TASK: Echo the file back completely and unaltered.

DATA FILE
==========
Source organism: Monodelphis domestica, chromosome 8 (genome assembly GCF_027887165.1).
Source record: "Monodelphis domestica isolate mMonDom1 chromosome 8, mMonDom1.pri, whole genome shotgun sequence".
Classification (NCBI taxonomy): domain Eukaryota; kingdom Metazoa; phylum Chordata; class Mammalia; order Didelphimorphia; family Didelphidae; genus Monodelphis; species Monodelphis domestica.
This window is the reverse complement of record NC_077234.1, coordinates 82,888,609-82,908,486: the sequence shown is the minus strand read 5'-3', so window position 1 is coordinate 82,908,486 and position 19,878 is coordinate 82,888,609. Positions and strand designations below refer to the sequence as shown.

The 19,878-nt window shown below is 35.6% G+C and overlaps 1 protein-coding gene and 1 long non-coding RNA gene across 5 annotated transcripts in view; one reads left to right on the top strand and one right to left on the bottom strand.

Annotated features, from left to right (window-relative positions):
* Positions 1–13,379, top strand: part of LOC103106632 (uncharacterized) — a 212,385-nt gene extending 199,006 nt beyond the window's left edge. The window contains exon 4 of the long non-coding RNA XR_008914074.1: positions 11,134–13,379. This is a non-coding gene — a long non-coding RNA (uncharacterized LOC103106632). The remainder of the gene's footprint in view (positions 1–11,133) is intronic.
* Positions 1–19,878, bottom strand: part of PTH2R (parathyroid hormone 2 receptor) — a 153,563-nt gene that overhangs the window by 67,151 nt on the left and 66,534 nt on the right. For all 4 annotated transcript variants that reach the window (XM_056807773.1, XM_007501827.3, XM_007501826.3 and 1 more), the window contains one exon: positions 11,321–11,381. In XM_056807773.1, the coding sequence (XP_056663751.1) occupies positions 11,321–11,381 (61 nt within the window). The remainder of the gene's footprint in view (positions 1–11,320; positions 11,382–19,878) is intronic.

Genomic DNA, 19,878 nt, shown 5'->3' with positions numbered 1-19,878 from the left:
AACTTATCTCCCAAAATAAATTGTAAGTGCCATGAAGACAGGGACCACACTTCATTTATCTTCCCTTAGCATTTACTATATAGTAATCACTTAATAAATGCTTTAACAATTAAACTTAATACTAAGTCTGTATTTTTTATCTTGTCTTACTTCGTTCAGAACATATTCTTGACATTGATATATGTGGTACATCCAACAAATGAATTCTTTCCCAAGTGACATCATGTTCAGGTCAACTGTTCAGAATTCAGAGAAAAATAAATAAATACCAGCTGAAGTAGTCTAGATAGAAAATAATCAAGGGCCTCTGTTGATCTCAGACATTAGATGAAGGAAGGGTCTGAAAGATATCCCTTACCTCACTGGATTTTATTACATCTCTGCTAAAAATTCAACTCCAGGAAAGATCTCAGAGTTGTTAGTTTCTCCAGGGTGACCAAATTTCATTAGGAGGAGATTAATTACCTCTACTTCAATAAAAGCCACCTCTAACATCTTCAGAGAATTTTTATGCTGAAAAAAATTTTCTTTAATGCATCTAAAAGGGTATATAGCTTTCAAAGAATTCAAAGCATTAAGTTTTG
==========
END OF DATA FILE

Source organism: Monodelphis domestica, chromosome 8 (genome assembly GCF_027887165.1).
Source record: "Monodelphis domestica isolate mMonDom1 chromosome 8, mMonDom1.pri, whole genome shotgun sequence".
Classification (NCBI taxonomy): domain Eukaryota; kingdom Metazoa; phylum Chordata; class Mammalia; order Didelphimorphia; family Didelphidae; genus Monodelphis; species Monodelphis domestica.
This window is the reverse complement of record NC_077234.1, coordinates 82,888,609-82,908,486: the sequence shown is the minus strand read 5'-3', so window position 1 is coordinate 82,908,486 and position 19,878 is coordinate 82,888,609. Positions and strand designations below refer to the sequence as shown.

The 19,878-nt window shown below is 35.6% G+C and overlaps 1 protein-coding gene and 1 long non-coding RNA gene across 5 annotated transcripts in view; one reads left to right on the top strand and one right to left on the bottom strand.

Annotated features, from left to right (window-relative positions):
* Positions 1–13,379, top strand: part of LOC103106632 (uncharacterized) — a 212,385-nt gene extending 199,006 nt beyond the window's left edge. The window contains exon 4 of the long non-coding RNA XR_008914074.1: positions 11,134–13,379. This is a non-coding gene — a long non-coding RNA (uncharacterized LOC103106632). The remainder of the gene's footprint in view (positions 1–11,133) is intronic.
* Positions 1–19,878, bottom strand: part of PTH2R (parathyroid hormone 2 receptor) — a 153,563-nt gene that overhangs the window by 67,151 nt on the left and 66,534 nt on the right. For all 4 annotated transcript variants that reach the window (XM_056807773.1, XM_007501827.3, XM_007501826.3 and 1 more), the window contains one exon: positions 11,321–11,381. In XM_056807773.1, the coding sequence (XP_056663751.1) occupies positions 11,321–11,381 (61 nt within the window). The remainder of the gene's footprint in view (positions 1–11,320; positions 11,382–19,878) is intronic.

Genomic DNA, 19,878 nt, shown 5'->3' with positions numbered 1-19,878 from the left:
AACTTATCTCCCAAAATAAATTGTAAGTGCCATGAAGACAGGGACCACACTTCATTTATCTTCCCTTAGCATTTACTATATAGTAATCACTTAATAAATGCTTTAACAATTAAACTTAATACTAAGTCTGTATTTTTTATCTTGTCTTACTTCGTTCAGAACATATTCTTGACATTGATATATGTGGTACATCCAACAAATGAATTCTTTCCCAAGTGACATCATGTTCAGGTCAACTGTTCAGAATTCAGAGAAAAATAAATAAATACCAGCTGAAGTAGTCTAGATAGAAAATAATCAAGGGCCTCTGTTGATCTCAGACATTAGATGAAGGAAGGGTCTGAAAGATATCCCTTACCTCACTGGATTTTATTACATCTCTGCTAAAAATTCAACTCCAGGAAAGATCTCAGAGTTGTTAGTTTCTCCAGGGTGACCAAATTTCATTAGGAGGAGATTAATTACCTCTACTTCAATAAAAGCCACCTCTAACATCTTCAGAGAATTTTTATGCTGAAAAAAATTTTCTTTAATGCATCTAAAAGGGTATATAGCTTTCAAAGAATTCAAAGCATTAAGTTTTG